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Biochemical Opportunities in the United Kingdom

Category: biobased,biorefining,biofuels
Published: 01/09/2008
Author: NNFCC
NNFCC has engaged Nexant to provide a focused analysis of renewable chemical opportunities in the United Kingdom.


  • Analysis of both market and technical attractiveness for over 40 different chemicals
  • In-depth discussion of the prospects for several particularly attractive chemicals
  • Discussion of how these attractive chemicals may be developed specifically in the UK

Reasons to read

  • To be aware of potential biochemical market opportunities up until 2020
  • To learn what services and organisations already exist in the UK for biochemical development
  • To raise awareness of existing market competition, in order to be prepared for entering the market

Number of pages: 88

Accessibility: This item is freely available


NNFCC has engaged Nexant to provide a focused analysis of renewable chemical opportunities in the United Kingdom. The project is in part being undertaken to gain a better understanding of the opportunities for the United Kingdom to integrate renewable feedstocks into its chemical manufacturing base. Nexant’s analysis will be used to advance research and development programmes in both academia and industry.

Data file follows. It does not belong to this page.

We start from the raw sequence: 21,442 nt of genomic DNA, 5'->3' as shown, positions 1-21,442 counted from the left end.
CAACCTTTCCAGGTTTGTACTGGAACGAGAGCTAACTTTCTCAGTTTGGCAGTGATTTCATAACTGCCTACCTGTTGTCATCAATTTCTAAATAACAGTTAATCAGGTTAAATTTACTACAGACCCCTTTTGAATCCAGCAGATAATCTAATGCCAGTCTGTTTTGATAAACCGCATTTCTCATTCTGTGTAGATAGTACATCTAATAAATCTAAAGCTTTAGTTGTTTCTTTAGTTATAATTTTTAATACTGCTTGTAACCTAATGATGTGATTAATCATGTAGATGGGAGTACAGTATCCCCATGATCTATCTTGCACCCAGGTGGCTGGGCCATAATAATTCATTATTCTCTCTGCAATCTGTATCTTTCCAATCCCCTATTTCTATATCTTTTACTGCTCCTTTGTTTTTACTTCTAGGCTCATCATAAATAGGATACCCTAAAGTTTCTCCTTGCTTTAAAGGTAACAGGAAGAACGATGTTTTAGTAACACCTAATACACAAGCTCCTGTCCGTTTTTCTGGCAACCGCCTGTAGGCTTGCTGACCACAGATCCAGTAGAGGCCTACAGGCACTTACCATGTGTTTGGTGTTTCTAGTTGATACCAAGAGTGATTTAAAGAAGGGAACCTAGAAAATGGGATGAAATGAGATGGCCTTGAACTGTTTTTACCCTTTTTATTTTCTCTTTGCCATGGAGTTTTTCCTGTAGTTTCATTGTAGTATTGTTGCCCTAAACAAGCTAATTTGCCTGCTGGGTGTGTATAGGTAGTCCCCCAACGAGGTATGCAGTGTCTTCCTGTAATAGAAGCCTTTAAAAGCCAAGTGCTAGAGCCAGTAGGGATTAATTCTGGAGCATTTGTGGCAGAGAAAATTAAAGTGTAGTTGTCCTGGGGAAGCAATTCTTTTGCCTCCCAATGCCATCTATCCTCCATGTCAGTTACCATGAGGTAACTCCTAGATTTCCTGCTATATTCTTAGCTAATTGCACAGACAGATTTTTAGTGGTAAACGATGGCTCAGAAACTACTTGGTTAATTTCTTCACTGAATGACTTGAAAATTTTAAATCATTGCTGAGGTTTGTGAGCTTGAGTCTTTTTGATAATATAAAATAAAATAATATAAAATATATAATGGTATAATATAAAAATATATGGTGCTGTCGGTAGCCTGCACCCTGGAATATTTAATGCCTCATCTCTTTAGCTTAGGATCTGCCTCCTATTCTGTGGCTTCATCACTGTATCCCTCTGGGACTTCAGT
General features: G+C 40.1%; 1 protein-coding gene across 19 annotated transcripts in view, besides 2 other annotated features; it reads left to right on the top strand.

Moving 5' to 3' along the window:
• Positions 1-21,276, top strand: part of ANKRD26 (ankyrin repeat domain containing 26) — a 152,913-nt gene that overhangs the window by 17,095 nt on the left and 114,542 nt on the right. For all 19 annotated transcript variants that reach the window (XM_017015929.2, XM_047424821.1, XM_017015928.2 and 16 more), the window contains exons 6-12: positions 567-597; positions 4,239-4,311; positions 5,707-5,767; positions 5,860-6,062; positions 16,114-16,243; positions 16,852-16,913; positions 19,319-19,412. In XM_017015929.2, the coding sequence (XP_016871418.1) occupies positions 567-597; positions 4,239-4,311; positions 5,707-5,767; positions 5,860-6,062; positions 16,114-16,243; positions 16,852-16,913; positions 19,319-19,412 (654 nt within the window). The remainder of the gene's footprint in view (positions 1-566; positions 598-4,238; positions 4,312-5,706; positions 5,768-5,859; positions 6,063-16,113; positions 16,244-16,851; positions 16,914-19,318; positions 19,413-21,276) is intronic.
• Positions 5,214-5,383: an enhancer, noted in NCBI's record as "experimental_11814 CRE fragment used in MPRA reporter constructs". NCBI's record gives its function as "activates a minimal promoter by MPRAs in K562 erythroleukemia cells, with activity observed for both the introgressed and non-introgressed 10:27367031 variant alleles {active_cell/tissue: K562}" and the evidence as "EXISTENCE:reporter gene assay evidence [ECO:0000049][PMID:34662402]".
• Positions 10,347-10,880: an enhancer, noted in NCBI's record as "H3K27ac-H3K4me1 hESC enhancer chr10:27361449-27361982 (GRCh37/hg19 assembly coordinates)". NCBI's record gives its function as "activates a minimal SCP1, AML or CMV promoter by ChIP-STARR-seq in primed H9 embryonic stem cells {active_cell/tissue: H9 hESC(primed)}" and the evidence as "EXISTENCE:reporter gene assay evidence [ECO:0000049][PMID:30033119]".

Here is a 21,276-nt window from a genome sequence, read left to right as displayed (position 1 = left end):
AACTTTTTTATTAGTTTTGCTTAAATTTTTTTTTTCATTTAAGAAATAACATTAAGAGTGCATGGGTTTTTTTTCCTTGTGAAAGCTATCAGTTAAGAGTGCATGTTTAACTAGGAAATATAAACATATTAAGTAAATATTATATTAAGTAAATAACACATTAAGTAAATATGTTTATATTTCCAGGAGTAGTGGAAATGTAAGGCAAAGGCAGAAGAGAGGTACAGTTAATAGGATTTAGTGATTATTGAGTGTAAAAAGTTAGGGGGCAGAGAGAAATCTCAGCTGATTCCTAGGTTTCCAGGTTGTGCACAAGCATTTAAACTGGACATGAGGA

Today, the United Kingdom’s petrochemical industry is not a sector of the economy showing tremendous growth. In more recent years major industry players have rationalised and spun off non-core businesses to international industry players, e.g., SABIC, as well as private equity. Many of the traditional household names such as ICI are no more, although their businesses still exist in some form under new ownership.

The UK petrochemical industry suffers from generally high energy costs, high raw material costs and high labour costs compared to different parts of the world, notably the Middle East with its access to low cost natural gas and China with access to favourable investment costs and low labour costs.

However, the United Kingdom does have a wealth of technology development capability, skills and scientific endeavour, particularly in the biotransformation sector. This is positive, but Government and industry support is also necessary.

Unlike biofuels, there is currently virtually no legislative driver for biochemical process development. However, the examples of France, Italy and Belgium, who have policies encouraging the use of degradable plastic bags, show how incentives could stimulate the bio-based chemicals sector. Given a sustained high oil price and acknowledgement of the need for environmentally acceptable chemicals production, renewable chemicals could emerge in the United Kingdom.

The challenge is finding a process that fits the United Kingdom’s market situation, renewable feedstocks, and technology, while attracting appropriate Government and industry support. For this purpose Nexant has carried out a screening analysis from a market and technical perspective to indicate candidate processes for further and more detailed investigation.

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